Only one Parliament outreach visit has taken place in schools in Northern Ireland in the past four years, figures obtained by BBC News NI show.
That compares to 52 visits in Scotland in the same period and 59 in Wales.
As a result, the UK Parliament is to recruit a full-time education officer to promote its work in NI.
Despite help with transport costs, NI had the fewest number of school visits to the Houses of Parliament of all UK nations and regions since 2015.
There are parliamentary education officers covering Scotland, Wales and nine regions in England.
An internal Parliament document making the case for a full-time officer in Northern Ireland said there was a “gap” in the service.
“Currently, the outreach officer for the north-west of England delivers to a very limited number of community events in NI where possible,” it said.
It said there were “nine events in 2017/18 reaching 197 people and a total of 37 children were engaged with during the same period”.
“This is far less than we are able to deliver across the rest of the UK where each outreach officer is expected to reach around 11,000 school children and 700 adults per year,” it added.
Only two school groups from Northern Ireland on average make visits to the Houses of Parliament every month, the document said.
That is despite a travel subsidy of up to £1,600 per group visit.
There have been 86 visits by Northern Ireland schools to Parliament since 2015, compared to 161 from Scotland and 217 from Wales.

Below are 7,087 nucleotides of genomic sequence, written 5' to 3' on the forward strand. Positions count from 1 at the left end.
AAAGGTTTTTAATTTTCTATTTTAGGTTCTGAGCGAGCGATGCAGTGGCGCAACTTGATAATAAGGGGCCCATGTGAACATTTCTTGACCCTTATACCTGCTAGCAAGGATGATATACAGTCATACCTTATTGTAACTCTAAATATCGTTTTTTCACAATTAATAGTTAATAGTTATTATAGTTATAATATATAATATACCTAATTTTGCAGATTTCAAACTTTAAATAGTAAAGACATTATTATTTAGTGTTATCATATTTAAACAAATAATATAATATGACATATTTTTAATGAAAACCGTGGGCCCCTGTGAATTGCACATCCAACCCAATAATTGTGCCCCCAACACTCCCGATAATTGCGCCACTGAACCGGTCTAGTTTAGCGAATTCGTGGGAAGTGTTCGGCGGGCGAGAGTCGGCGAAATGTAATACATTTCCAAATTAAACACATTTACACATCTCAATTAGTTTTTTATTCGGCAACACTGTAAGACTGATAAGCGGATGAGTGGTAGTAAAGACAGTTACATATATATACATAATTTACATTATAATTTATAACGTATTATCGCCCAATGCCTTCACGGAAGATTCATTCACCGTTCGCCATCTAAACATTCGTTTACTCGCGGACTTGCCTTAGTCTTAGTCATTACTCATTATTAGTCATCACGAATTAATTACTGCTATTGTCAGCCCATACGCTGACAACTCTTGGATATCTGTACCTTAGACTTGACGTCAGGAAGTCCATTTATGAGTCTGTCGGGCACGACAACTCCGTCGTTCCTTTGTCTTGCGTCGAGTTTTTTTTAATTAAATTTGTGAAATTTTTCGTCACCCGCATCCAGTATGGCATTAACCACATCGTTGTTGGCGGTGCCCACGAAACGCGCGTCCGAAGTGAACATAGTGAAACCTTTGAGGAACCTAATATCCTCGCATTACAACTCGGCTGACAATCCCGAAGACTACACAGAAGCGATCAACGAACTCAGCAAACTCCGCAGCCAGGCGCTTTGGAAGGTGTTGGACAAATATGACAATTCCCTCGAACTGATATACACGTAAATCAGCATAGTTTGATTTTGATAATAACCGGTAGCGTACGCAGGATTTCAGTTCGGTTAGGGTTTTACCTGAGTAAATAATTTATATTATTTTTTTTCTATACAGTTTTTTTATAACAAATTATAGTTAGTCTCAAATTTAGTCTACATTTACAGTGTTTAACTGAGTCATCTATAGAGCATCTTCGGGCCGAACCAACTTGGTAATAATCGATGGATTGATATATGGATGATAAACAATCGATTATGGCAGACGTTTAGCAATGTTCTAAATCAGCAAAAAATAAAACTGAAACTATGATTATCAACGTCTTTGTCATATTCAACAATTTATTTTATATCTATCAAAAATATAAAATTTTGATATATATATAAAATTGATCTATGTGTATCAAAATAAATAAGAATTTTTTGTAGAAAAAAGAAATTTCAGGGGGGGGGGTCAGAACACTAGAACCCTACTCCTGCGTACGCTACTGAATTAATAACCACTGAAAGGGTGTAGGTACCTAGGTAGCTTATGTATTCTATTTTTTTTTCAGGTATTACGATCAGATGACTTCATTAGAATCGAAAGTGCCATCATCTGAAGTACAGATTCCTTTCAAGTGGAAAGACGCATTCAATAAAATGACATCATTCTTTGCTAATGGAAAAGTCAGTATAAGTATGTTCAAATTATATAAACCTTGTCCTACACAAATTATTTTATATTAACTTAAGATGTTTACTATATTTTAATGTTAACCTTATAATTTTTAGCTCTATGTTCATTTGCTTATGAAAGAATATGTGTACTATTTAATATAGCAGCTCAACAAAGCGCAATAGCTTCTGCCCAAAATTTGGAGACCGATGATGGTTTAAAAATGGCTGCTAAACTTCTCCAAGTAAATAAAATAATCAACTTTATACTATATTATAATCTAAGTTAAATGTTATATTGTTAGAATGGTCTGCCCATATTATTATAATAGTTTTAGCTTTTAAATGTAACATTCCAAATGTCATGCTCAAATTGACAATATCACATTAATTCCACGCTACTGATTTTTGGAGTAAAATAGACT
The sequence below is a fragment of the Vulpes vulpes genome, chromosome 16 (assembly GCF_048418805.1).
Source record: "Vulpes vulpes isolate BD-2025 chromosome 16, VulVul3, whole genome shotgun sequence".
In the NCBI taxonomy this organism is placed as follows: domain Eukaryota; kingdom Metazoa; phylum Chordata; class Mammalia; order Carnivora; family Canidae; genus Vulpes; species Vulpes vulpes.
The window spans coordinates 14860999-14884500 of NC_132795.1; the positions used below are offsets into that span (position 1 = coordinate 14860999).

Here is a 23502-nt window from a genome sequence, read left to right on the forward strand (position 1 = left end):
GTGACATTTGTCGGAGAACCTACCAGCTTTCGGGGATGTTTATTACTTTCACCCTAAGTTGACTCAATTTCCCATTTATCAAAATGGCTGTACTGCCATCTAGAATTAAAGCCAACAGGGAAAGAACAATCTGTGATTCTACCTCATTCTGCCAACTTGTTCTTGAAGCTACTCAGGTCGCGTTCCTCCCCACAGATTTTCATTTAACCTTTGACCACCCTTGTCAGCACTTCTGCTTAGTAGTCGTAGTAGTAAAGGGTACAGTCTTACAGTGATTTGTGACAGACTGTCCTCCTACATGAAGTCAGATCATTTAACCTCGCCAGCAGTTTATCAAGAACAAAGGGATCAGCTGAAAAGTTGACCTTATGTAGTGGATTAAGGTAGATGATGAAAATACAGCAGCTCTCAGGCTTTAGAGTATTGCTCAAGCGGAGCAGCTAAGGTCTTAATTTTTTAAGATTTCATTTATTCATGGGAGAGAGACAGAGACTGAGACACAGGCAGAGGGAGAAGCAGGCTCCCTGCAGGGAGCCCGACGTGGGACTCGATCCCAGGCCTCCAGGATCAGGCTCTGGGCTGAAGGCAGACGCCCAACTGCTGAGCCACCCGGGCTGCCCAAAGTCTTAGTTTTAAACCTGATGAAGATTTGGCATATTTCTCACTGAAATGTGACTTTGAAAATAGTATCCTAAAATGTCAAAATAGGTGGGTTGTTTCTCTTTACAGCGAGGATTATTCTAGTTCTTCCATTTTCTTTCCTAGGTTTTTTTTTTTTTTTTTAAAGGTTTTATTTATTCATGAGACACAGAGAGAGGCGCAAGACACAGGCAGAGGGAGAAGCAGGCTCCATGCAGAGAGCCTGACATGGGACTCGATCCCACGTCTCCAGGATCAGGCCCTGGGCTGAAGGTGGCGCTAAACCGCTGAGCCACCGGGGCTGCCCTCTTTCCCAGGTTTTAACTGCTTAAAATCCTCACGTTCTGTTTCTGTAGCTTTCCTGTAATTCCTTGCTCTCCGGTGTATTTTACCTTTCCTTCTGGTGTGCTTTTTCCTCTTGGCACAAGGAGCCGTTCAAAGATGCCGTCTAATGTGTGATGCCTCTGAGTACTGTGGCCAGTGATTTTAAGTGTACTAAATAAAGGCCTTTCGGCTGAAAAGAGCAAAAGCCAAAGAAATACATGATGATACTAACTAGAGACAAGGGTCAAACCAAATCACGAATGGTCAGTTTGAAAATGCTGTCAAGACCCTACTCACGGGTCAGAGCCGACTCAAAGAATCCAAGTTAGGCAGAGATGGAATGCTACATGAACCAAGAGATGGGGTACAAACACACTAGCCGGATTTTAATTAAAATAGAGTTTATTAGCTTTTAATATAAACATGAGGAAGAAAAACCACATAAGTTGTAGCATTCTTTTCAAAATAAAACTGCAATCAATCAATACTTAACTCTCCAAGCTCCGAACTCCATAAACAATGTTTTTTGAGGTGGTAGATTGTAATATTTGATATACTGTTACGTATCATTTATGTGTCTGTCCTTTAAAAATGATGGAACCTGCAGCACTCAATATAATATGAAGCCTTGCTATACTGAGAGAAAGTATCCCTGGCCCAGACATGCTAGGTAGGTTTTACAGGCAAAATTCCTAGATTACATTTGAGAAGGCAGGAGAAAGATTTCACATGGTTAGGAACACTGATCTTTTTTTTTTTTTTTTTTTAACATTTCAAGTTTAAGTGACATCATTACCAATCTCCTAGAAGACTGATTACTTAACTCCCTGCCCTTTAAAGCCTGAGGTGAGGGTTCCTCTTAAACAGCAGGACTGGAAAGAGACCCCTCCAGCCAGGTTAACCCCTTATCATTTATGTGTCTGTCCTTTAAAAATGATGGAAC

In some regions of England, more than 1,000 school groups visited Parliament in the same period.
A parliamentary spokesperson said recruitment for the new NI role was due to take place over the summer.
“This new role will allow us to reach new and first-time audiences that may not be able to visit Westminster or would not normally engage with Parliament or its public engagement services,” they said.
According to the UK parliament document seen by BBC News NI, Northern Ireland Assembly staff have provided advice about the recruitment process.
“Given the specific political sensitivities of Northern Ireland, it is considered to be advantageous for us to have a dedicated resource with an understanding of and sensitivity to the local political background and how that fits into the work of Parliament to help widen our reach across this region,” it said.
The initial cost of filling the post – including salary, training, travel, subsistence and marketing – is expected to be about £70,000.
DUP MP Ian Paisley, who recently raised the issue in the House of Commons, urged more schools to take part.
“In the absence of devolution, the role of representative democracy is taken on fully in Westminster,” he said.
“It is essential that schoolchildren from Northern Ireland are given identical access to learn about the process of law-making and good governance.”